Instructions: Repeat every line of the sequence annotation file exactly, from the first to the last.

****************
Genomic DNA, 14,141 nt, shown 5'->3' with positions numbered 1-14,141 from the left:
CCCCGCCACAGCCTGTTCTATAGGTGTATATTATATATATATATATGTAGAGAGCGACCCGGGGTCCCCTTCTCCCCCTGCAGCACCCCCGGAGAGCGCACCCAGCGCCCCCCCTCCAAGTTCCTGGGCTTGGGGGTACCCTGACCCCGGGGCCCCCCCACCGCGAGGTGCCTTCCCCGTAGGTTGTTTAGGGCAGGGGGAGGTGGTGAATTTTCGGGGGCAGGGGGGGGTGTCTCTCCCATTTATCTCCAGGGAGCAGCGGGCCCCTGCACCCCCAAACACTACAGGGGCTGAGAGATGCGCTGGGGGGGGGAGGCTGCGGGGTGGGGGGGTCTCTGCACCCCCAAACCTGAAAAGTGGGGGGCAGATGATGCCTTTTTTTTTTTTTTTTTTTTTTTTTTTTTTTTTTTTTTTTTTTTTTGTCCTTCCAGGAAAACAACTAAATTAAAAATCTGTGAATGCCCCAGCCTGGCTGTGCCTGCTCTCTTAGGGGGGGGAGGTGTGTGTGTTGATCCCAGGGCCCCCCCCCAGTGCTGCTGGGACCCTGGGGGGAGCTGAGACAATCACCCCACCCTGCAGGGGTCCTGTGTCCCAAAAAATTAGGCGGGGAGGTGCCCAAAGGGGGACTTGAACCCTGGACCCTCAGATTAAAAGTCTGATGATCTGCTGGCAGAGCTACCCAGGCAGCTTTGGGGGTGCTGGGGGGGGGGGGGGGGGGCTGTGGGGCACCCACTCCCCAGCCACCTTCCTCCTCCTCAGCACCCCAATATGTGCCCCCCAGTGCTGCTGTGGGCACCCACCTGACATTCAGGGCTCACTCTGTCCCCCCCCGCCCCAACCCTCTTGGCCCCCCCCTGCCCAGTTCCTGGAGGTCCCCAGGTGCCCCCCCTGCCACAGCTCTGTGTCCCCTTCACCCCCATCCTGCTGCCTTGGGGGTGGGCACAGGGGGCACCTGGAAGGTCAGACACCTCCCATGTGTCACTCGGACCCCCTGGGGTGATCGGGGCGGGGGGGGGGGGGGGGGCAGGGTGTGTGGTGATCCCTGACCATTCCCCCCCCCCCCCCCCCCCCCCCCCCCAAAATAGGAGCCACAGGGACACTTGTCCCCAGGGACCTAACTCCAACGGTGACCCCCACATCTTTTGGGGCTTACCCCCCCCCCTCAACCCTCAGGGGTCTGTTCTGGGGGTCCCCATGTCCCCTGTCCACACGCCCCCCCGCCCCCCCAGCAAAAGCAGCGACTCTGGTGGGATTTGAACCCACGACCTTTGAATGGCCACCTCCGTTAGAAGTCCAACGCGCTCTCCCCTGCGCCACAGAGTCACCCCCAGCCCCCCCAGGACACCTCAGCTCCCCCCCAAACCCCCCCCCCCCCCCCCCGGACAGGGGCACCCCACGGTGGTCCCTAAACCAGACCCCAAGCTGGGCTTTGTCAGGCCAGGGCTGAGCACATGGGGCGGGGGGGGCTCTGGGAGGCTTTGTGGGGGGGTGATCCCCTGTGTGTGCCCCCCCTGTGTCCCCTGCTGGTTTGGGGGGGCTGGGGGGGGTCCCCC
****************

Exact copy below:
Genomic DNA, 14,141 nt, shown 5'->3' with positions numbered 1-14,141 from the left:
CCCCGCCACAGCCTGTTCTATAGGTGTATATTATATATATATATATGTAGAGAGCGACCCGGGGTCCCCTTCTCCCCCTGCAGCACCCCCGGAGAGCGCACCCAGCGCCCCCCCTCCAAGTTCCTGGGCTTGGGGGTACCCTGACCCCGGGGCCCCCCCACCGCGAGGTGCCTTCCCCGTAGGTTGTTTAGGGCAGGGGGAGGTGGTGAATTTTCGGGGGCAGGGGGGGGTGTCTCTCCCATTTATCTCCAGGGAGCAGCGGGCCCCTGCACCCCCAAACACTACAGGGGCTGAGAGATGCGCTGGGGGGGGGAGGCTGCGGGGTGGGGGGGTCTCTGCACCCCCAAACCTGAAAAGTGGGGGGCAGATGATGCCTTTTTTTTTTTTTTTTTTTTTTTTTTTTTTTTTTTTTTTTTTTTTTGTCCTTCCAGGAAAACAACTAAATTAAAAATCTGTGAATGCCCCAGCCTGGCTGTGCCTGCTCTCTTAGGGGGGGGAGGTGTGTGTGTTGATCCCAGGGCCCCCCCCCAGTGCTGCTGGGACCCTGGGGGGAGCTGAGACAATCACCCCACCCTGCAGGGGTCCTGTGTCCCAAAAAATTAGGCGGGGAGGTGCCCAAAGGGGGACTTGAACCCTGGACCCTCAGATTAAAAGTCTGATGATCTGCTGGCAGAGCTACCCAGGCAGCTTTGGGGGTGCTGGGGGGGGGGGGGGGGGGCTGTGGGGCACCCACTCCCCAGCCACCTTCCTCCTCCTCAGCACCCCAATATGTGCCCCCCAGTGCTGCTGTGGGCACCCACCTGACATTCAGGGCTCACTCTGTCCCCCCCCGCCCCAACCCTCTTGGCCCCCCCCTGCCCAGTTCCTGGAGGTCCCCAGGTGCCCCCCCTGCCACAGCTCTGTGTCCCCTTCACCCCCATCCTGCTGCCTTGGGGGTGGGCACAGGGGGCACCTGGAAGGTCAGACACCTCCCATGTGTCACTCGGACCCCCTGGGGTGATCGGGGCGGGGGGGGGGGGGGGGGCAGGGTGTGTGGTGATCCCTGACCATTCCCCCCCCCCCCCCCCCCCCCCCCCCCAAAATAGGAGCCACAGGGACACTTGTCCCCAGGGACCTAACTCCAACGGTGACCCCCACATCTTTTGGGGCTTACCCCCCCCCCTCAACCCTCAGGGGTCTGTTCTGGGGGTCCCCATGTCCCCTGTCCACACGCCCCCCCGCCCCCCCAGCAAAAGCAGCGACTCTGGTGGGATTTGAACCCACGACCTTTGAATGGCCACCTCCGTTAGAAGTCCAACGCGCTCTCCCCTGCGCCACAGAGTCACCCCCAGCCCCCCCAGGACACCTCAGCTCCCCCCCAAACCCCCCCCCCCCCCCCCCGGACAGGGGCACCCCACGGTGGTCCCTAAACCAGACCCCAAGCTGGGCTTTGTCAGGCCAGGGCTGAGCACATGGGGCGGGGGGGGCTCTGGGAGGCTTTGTGGGGGGGTGATCCCCTGTGTGTGCCCCCCCTGTGTCCCCTGCTGGTTTGGGGGGGCTGGGGGGGGTCCCCC